Show Summary Details
Page of

Cystic echinococcosis 

Cystic echinococcosis
Chapter:
Cystic echinococcosis
Author(s):

Paul R. Torgerson,

, C. N. L. Macpherson

, and D. A. Vuitton

DOI:
10.1093/med/9780198570028.003.0060
Page of

PRINTED FROM OXFORD MEDICINE ONLINE (www.oxfordmedicine.com). © Oxford University Press, 2020. All Rights Reserved. Under the terms of the licence agreement, an individual user may print out a PDF of a single chapter of a title in Oxford Medicine Online for personal use (for details see Privacy Policy and Legal Notice).

date: 28 September 2020

Cystic echinococcosis (CE)\cystic hydatid disease is one of the most widespread and important global helminth zoonoses. The parasite Echinococcus granulosus is maintained in a wide spectrum of intermediate hosts, including sheep, goats, camels, cattle, pigs and equines. A number of wild intermediate hosts occur, including cervids in the northern part of the North American continent and Eurasia, marsupials in Australia and wild herbivores in East and southern Africa. The application of a range of molecular techniques to the characterization of the parasite has confirmed the existence of mostly host-adapted strains and genotypes of the parasite and several new species have been proposed. The ubiquitous domestic dog serves as the most important definitive host for the transmission of the parasite throughout its wide geographical range.

A wide range of diagnostic techniques, including necropsy, arecoline purgation, coproantigen ELISA and DNA based tests are available for detecting E. granulosus infection in the definitive host. In intermediate animal hosts, diagnosis at post mortem still remains the most reliable option. In humans, imaging techniques including ultrasound, nuclear magnetic resonance (NMR) or computer aided tomography (CAT-scan provide not only a method of diagnosis but also reveal important clinical information on the location, condition, number and size of the hydatid cysts in man. Of these ultrasound is the most widely used diagnostic technique and is the only imaging technique for screening of populations in rural areas, where the disease is most common. A classification system has been developed which can be used to assess the likely development of a cyst and hence guide the clinician in treatment options for the patient. Treatment relies on surgery and/or percutaneous interventions, especially ‘Puncture, Aspiration, Injection, Re-aspiration’ (PAIR) and/or antiparasitic treatment with albendazole (and alternatively mebendazole).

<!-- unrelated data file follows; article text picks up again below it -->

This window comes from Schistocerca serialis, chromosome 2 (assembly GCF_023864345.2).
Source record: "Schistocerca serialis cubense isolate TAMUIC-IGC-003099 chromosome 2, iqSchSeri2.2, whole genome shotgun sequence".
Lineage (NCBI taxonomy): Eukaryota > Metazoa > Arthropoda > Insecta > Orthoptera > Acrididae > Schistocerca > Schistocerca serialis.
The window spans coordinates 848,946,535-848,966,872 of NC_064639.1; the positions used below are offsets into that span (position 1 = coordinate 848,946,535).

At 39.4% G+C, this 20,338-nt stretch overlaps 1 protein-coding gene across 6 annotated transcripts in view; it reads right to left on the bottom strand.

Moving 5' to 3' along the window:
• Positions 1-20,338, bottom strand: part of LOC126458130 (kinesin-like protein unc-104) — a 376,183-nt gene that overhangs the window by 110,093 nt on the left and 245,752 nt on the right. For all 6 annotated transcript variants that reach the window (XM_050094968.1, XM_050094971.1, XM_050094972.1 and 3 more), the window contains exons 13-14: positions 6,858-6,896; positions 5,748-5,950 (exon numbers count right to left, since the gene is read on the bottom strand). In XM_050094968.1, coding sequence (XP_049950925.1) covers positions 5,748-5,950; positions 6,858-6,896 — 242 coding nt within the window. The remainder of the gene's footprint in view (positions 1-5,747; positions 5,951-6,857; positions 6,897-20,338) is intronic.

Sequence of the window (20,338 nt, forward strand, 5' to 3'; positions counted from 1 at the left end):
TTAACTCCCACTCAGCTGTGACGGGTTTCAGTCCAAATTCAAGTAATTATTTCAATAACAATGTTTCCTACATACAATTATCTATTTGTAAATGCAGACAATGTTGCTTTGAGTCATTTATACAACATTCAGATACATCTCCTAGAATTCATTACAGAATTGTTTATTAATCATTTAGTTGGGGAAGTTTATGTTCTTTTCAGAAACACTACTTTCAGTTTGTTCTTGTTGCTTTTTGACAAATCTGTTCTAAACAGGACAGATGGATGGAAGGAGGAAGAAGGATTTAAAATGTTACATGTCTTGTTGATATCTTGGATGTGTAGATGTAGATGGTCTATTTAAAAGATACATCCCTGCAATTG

CE is largely a preventable disease. Successful elimination programmes have focused on frequent periodic treatments of dogs with anthelmintics and the control of slaughter of domestic livestock. In many regions elimination or even control remains a problem as the parasite is endemic over vast areas of low income countries where there may be limited resources for control. In some areas, such as former communist administered countries, the parasite is resurgent. New tools are becoming available to control the parasite, including a highly effective vaccine in sheep which prevents the infection in sheep and breaks the transmission cycle. In addition cost effective methods are being developed which may be appropriate in low income countries where financial resources are not available for intensive control programmes that have been successful in high income countries.

Access to the complete content on Oxford Medicine Online requires a subscription or purchase. Public users are able to search the site and view the abstracts for each book and chapter without a subscription.

Please subscribe or login to access full text content.

If you have purchased a print title that contains an access token, please see the token for information about how to register your code.

For questions on access or troubleshooting, please check our FAQs, and if you can't find the answer there, please contact us.